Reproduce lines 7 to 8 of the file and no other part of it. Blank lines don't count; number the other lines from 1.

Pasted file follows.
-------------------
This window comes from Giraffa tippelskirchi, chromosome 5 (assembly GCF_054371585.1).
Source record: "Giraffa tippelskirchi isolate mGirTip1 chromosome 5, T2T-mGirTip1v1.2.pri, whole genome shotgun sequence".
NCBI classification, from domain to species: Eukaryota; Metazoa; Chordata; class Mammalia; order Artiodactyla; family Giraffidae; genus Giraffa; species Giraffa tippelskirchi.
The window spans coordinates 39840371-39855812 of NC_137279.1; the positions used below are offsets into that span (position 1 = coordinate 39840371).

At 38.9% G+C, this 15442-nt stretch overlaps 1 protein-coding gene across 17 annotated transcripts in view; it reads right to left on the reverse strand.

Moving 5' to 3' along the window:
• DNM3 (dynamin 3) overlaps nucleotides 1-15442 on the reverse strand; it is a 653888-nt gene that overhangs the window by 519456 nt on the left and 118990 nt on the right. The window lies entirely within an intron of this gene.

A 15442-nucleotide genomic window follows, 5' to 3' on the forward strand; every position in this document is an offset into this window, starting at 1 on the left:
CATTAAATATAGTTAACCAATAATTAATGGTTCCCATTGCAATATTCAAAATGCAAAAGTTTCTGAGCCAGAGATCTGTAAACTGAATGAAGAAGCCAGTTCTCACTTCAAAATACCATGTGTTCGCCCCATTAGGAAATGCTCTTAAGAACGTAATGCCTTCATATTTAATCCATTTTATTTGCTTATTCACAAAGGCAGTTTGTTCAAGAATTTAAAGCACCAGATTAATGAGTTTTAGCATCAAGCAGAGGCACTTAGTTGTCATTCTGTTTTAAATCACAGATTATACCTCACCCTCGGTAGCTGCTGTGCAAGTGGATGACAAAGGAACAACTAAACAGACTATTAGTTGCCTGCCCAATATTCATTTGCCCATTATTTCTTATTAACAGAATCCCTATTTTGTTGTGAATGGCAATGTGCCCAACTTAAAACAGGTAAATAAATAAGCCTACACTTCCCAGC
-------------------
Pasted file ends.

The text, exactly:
• DNM3 (dynamin 3) overlaps nucleotides 1-15442 on the reverse strand; it is a 653888-nt gene that overhangs the window by 519456 nt on the left and 118990 nt on the right. The window lies entirely within an intron of this gene.

A 15442-nucleotide genomic window follows, 5' to 3' on the forward strand; every position in this document is an offset into this window, starting at 1 on the left: